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All comments by David Burn
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They are playable against people who do not know what they are doing. By and large, people who play “card-showing doubles” do not know what they are doing.
16 hours ago
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They don't have to “figure it out”. If they have a spade fit, opener will double and responder will pass. If responder has spades, he will pass initially just as he would if his partner had opened in a suit (or he can transfer to spades if unwilling to risk a pass).
16 hours ago
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You can't really pass with hearts and clubs when your LHO may have a trap pass of spades and your RHO a penalty double of spades.
20 hours ago
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A C? By no means - A- at least, for picking the better line for something very like the right reasons. Well it was said by the bard:

The match of Hell and Heaven was a nice
Idea of Blake's, but won't take place, alas.
You can choose either, but you can't choose twice,
You can't - at least in this world - change your class;
Neither is alpha plus, though both will pass.
And don't imagine you can write like Dante,
Dive like your nephew, crochet like your auntie.

W H Auden, Letter from Iceland
22 hours ago
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“The bidding was pretty close to 1S on his right, 2H on his left; 2S on his right; 3S by LHO and 4S on his right. It certainly looks right to try to deal partner ruffs and that is what he did. Only he started with his SHORTER suit, clubs. Needless to say that was right.”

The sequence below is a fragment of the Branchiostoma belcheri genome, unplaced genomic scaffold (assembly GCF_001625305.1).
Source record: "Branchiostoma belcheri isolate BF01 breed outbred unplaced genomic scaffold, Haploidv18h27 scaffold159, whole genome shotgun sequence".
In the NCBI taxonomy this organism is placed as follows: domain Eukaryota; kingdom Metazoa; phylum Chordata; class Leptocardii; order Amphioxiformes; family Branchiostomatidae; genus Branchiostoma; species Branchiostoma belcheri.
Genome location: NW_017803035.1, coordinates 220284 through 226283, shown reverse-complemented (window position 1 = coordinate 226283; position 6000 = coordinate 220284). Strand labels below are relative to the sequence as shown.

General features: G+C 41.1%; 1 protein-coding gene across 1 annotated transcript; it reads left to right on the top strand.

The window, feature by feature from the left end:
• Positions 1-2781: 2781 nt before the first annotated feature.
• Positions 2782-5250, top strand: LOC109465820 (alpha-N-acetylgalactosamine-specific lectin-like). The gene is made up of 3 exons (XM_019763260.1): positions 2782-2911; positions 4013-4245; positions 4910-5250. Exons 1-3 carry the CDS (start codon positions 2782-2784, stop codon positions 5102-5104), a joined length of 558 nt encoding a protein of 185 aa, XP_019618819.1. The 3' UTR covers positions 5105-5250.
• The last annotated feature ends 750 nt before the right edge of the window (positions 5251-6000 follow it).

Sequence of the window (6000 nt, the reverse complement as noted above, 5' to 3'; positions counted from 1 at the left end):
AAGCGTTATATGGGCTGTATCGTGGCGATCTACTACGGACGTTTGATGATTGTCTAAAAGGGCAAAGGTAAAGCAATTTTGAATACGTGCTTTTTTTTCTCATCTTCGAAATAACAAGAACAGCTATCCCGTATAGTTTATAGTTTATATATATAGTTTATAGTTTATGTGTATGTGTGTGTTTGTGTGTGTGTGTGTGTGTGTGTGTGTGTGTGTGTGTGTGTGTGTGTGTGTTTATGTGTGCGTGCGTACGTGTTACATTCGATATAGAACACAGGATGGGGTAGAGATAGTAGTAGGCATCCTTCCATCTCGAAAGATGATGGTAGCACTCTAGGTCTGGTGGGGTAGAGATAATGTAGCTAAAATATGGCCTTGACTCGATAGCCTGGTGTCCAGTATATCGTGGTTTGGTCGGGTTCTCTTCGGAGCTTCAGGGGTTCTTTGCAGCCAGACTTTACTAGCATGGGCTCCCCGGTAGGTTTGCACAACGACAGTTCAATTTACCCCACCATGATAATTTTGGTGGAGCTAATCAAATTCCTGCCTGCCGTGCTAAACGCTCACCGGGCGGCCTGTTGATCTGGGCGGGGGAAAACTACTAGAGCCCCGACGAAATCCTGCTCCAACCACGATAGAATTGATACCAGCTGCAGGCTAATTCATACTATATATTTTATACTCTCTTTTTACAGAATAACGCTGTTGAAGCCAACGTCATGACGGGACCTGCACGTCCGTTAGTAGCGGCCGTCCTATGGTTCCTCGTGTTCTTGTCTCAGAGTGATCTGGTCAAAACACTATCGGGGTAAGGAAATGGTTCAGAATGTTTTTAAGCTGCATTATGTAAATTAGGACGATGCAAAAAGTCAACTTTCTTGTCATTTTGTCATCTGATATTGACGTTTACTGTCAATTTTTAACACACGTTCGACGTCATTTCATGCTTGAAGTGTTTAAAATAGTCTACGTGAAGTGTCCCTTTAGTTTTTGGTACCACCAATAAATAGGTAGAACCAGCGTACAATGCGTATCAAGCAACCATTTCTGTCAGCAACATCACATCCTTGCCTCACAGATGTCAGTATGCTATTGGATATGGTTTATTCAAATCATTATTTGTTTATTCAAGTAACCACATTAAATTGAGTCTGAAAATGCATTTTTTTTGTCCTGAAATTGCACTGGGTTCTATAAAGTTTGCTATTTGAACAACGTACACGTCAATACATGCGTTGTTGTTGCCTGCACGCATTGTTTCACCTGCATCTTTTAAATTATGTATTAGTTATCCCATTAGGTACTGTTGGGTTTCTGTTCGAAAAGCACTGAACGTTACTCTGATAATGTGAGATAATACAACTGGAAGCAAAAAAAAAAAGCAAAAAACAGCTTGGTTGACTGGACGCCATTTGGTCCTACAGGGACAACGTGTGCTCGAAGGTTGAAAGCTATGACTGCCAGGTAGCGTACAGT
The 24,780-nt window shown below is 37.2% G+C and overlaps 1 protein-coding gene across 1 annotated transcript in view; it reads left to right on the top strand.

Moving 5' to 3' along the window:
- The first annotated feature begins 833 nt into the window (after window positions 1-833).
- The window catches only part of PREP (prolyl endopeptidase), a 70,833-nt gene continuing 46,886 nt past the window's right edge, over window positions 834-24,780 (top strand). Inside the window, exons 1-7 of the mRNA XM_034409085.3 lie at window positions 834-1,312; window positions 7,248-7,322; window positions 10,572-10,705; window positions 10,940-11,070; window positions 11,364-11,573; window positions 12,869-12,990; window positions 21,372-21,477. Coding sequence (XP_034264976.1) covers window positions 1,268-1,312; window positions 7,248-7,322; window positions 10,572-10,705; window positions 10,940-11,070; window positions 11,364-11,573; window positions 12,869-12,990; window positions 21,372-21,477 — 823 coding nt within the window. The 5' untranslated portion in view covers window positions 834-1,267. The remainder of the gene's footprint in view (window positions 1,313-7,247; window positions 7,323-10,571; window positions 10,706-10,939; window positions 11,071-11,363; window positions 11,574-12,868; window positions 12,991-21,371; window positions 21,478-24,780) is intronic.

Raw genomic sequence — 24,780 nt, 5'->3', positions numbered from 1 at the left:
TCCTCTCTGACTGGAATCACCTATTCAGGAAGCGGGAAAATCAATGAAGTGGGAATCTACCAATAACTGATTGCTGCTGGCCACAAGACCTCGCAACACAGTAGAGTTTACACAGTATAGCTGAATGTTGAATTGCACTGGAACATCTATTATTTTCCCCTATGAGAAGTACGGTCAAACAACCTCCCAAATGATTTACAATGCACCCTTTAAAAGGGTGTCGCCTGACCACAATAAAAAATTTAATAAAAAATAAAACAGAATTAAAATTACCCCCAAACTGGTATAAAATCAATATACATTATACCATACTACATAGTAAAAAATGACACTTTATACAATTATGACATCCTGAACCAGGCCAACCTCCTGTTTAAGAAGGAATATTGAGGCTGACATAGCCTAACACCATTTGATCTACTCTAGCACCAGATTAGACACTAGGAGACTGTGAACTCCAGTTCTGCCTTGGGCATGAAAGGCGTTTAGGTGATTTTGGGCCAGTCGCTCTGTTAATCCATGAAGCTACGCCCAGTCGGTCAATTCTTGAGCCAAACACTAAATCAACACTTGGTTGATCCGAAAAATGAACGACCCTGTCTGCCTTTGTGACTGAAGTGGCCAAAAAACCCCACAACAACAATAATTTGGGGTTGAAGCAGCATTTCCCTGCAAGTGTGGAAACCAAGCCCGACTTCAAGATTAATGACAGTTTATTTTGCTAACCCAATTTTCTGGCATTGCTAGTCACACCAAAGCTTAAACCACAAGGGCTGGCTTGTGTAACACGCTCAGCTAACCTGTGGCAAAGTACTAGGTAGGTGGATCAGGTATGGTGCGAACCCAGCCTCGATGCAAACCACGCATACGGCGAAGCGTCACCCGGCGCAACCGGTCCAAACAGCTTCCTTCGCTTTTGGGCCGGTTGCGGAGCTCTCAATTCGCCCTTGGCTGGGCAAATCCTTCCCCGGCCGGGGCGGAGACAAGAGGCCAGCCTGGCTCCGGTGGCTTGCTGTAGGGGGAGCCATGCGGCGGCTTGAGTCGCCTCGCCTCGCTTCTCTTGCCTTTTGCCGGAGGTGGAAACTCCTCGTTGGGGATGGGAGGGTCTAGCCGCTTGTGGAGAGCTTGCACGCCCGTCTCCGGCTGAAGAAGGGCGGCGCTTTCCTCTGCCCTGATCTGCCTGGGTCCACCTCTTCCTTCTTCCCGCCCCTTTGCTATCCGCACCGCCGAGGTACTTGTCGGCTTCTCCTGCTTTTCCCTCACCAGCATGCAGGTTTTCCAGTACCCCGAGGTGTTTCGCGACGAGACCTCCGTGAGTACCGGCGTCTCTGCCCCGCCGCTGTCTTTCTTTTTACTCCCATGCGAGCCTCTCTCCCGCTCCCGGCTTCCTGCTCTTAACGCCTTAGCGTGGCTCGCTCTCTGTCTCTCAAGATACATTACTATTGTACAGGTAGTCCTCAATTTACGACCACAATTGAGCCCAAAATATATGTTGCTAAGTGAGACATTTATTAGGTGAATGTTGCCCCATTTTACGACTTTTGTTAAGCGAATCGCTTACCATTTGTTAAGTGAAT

It was indeed. Chance that partner has a singleton diamond is about 13%, chance that partner has a singleton club is about 9%. But if a diamond lead is to result in two ruffs the opponents' diamonds must be 4-3, which is a 62% chance making the overall chance of success via diamond ruffs around 7.8%. If partner has a singleton club on the other hand the contract is almost certainly down, so a club lead was actually the percentage defence.

Not that anyone knew this at the time, of course. Or indeed at any time until (perhaps) now.
Sept. 22
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Opener’s double is “penalty or takeout”. If aggressor passes, responder assumes takeout.
Sept. 22
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One of the easiest and also one of the most effective ways to bid when partner's 1NT is overcalled is to play double as takeout of what they just bid, regardless of what that bid showed.
Sept. 22
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Whilst I fully support saying no to cheats, I do not support in any way racist comments about Italians. Can we say no to those as well, please?
Sept. 22
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Cashing A, crossing to dummy, and finessing in spades succeeds when West's trump holding is:

Q - 2.82% minus a bit for the chance that you will suffer a ruff when you try to cross to dummy.
10 - 2.82% minus a fair bit more because you now need to cross to dummy twice. We estimate the chances of success against those trump holdings as about 4.5%.
xx (where an x might be the ten) - 20.34% minus a bit for crossing to dummy once.
xxx (where an x might be the ten) - 13.56% minus the same bit as above.

That isn't 50%. That isn't even close to 50%. Heck, that's not particularly close to 40% what with all those bits to be subtracted. Call it 38.5% to be generous.

Following your line succeeds when:

West has the singleton Q (2.82% as above).